Many say that Muramasa: The Demon Blade is repetitive, which I disagree with. Those who have played beat-em-ups or hack 'n' slashes back in the day would know that there is a lot of depth in the games, it's just that people tend to do the same attacks over and over again before calling it a day. With the amount of katanas to obtain in this game, each one is different from the other and controls differently from the other once you get used to them. So, if anything Muramasa is anything BUT repetitive.

From the get-go, you are given 2 difficulties: Muso and Shura. Muso is the equivalent to Normal difficulty where you can easily breeze through the game in a matter of at least 10 hours while leveling up and without worrying to obtain new swords, which ruins the fun of it all. Shura on the other hand is the equivalent to Hard difficulty and best chosen from those who like a challenge. Enemies are more aggressive, more damage is dealt to your character of choice and the stability of your katanas go down even further. Also you still retain the ability to level up but your HP stays the same so a LOT of strategy, proper usages of your weapons, health items and proper dodging techniques are key to beating Shura. Also, don't think you are done there either, cause beating the game on Shura will unlock a third difficulty where you will die INSTANTLY if an enemy hits you even once, which Is only for those who really want an insane challenge. Don't let the difficulties scare you, cause once you learn the patterns of the enemies as well as the bosses, the game is still a bit easy.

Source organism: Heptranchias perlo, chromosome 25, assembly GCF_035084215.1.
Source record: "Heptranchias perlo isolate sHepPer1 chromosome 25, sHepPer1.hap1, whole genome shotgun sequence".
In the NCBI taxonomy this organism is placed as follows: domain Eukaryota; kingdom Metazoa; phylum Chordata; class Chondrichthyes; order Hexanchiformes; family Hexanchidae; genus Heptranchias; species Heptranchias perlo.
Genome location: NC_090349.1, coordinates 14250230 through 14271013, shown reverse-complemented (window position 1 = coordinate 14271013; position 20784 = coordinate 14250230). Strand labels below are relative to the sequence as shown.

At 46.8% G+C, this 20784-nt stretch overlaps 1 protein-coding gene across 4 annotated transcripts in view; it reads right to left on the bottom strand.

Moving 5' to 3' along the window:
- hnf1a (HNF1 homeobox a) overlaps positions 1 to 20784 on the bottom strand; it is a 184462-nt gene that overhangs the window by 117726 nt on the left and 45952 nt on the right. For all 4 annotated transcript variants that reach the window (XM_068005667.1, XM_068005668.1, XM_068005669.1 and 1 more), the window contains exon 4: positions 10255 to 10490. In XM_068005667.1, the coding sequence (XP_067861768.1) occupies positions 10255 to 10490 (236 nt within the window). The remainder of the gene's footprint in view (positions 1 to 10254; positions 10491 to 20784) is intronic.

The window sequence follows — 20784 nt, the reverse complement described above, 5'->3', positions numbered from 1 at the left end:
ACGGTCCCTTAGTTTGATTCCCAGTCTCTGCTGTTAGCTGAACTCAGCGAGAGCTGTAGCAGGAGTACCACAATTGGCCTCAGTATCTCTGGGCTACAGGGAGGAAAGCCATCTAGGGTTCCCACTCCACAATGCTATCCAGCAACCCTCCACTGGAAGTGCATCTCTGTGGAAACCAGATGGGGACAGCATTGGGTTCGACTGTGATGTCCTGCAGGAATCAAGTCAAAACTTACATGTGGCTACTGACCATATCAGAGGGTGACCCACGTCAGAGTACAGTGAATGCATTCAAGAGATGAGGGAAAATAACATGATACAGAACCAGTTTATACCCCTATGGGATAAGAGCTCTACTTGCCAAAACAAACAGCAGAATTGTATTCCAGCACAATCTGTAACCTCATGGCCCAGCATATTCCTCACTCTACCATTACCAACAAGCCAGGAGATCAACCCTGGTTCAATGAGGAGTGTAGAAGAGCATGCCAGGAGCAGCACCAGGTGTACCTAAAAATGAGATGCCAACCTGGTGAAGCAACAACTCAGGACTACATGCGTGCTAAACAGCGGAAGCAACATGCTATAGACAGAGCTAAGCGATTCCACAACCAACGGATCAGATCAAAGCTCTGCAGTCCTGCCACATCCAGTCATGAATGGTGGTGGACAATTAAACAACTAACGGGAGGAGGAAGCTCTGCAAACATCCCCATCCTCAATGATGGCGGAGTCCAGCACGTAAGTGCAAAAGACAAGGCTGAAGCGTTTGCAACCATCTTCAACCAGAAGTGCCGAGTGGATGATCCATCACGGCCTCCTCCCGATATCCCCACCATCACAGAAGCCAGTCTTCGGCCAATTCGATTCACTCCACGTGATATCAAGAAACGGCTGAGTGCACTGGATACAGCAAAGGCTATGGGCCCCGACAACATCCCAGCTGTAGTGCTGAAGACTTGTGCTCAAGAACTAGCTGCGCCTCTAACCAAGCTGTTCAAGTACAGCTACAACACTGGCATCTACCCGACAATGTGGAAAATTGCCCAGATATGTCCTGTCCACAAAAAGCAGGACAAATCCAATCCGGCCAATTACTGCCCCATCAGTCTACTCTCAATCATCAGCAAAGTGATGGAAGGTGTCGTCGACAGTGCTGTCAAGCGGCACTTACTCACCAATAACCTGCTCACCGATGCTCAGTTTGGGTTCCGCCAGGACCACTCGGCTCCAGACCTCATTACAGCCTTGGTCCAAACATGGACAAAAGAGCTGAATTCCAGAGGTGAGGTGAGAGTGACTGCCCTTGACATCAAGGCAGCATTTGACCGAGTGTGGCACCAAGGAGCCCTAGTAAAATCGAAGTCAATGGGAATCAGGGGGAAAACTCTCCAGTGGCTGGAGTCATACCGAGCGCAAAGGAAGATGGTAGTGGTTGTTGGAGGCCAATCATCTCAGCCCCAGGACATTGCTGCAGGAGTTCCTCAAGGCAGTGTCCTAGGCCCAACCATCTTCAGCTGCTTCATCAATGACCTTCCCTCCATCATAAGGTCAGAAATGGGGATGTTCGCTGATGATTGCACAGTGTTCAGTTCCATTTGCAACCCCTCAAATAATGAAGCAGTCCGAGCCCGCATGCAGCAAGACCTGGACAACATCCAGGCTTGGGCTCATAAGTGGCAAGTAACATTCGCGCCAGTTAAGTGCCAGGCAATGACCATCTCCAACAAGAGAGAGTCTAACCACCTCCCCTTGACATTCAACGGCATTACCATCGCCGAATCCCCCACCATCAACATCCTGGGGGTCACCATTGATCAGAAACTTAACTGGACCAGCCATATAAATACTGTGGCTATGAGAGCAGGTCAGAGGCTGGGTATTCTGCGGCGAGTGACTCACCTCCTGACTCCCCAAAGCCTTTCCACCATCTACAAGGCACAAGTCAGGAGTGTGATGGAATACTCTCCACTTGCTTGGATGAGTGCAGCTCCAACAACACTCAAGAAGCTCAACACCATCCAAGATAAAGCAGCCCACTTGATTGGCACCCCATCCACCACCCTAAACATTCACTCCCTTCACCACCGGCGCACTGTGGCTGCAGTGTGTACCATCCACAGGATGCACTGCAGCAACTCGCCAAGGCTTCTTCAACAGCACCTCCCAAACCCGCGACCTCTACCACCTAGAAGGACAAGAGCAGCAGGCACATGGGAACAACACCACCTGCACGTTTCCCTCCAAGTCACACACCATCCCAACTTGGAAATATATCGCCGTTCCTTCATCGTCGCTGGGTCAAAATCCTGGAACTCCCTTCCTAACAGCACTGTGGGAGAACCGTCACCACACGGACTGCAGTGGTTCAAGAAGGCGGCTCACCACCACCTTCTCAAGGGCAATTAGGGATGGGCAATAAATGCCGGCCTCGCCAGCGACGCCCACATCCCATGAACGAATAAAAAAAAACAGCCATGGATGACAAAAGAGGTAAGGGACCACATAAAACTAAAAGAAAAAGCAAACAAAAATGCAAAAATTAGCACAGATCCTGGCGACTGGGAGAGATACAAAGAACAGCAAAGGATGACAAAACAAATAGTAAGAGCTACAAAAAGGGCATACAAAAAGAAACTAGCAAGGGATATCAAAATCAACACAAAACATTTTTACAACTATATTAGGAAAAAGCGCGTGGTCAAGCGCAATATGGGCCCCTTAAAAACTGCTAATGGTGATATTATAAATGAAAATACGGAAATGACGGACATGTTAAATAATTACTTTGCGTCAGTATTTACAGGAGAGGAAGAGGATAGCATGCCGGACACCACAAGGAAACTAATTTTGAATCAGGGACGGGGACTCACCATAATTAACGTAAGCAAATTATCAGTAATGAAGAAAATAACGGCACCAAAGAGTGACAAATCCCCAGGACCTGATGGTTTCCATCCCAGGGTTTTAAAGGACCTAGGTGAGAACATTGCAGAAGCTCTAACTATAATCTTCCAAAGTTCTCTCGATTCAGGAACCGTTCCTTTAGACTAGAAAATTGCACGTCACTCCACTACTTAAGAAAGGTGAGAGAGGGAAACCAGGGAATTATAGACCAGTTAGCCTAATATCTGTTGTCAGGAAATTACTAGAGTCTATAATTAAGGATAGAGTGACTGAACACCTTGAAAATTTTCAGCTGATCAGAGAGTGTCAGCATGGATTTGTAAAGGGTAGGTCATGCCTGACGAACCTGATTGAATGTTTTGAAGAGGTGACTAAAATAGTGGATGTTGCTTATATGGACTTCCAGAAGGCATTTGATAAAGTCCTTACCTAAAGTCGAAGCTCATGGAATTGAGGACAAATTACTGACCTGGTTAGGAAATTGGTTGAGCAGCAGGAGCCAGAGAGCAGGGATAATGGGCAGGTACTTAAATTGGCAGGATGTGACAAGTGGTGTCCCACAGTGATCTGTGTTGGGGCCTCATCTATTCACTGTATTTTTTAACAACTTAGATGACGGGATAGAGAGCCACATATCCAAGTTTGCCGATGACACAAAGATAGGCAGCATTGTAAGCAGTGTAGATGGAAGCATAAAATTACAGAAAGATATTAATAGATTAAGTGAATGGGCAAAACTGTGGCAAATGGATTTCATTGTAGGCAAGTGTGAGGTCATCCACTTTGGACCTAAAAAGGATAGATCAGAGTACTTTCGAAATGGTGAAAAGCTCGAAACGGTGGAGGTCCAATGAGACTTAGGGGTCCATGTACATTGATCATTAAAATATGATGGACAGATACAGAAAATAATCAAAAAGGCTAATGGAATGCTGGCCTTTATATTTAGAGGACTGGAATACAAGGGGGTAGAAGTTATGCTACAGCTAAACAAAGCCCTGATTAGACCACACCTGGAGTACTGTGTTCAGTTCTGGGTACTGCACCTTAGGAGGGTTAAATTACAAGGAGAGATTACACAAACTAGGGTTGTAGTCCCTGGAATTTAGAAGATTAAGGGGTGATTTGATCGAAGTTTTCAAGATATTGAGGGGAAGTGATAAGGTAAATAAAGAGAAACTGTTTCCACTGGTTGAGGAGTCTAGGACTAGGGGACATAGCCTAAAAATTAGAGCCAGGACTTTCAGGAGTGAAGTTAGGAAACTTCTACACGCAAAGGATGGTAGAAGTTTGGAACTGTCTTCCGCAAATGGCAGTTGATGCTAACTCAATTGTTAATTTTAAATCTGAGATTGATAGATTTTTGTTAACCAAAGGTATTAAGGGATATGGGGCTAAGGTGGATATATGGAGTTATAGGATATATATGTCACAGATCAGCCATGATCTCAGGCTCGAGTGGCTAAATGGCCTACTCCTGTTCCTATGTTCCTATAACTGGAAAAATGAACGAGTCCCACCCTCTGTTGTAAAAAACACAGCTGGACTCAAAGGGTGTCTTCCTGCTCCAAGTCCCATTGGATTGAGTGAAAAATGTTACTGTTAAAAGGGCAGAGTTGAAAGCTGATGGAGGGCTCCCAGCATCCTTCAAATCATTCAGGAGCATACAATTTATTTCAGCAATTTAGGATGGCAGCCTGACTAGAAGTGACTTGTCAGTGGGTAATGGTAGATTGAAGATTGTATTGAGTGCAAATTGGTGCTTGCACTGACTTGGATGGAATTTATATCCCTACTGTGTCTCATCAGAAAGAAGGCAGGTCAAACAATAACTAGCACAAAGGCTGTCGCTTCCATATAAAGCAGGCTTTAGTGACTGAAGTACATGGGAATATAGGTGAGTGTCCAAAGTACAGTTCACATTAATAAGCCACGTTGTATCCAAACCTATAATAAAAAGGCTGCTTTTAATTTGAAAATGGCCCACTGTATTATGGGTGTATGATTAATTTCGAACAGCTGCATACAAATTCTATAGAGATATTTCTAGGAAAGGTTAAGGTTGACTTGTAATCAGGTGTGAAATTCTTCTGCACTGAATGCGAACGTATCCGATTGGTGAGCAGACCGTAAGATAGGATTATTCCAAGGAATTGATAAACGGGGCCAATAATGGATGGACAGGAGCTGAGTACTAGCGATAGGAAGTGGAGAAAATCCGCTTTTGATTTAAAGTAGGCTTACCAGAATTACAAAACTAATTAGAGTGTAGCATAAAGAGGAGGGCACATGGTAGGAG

The graphical appearance of Muramasa is what really shines and gives the 2D era a lot of respect. As if it were an actual Japanese oil painting come to life, the environments and sprite designs are truly worthy of being called 'a work of art' in every sense of the words.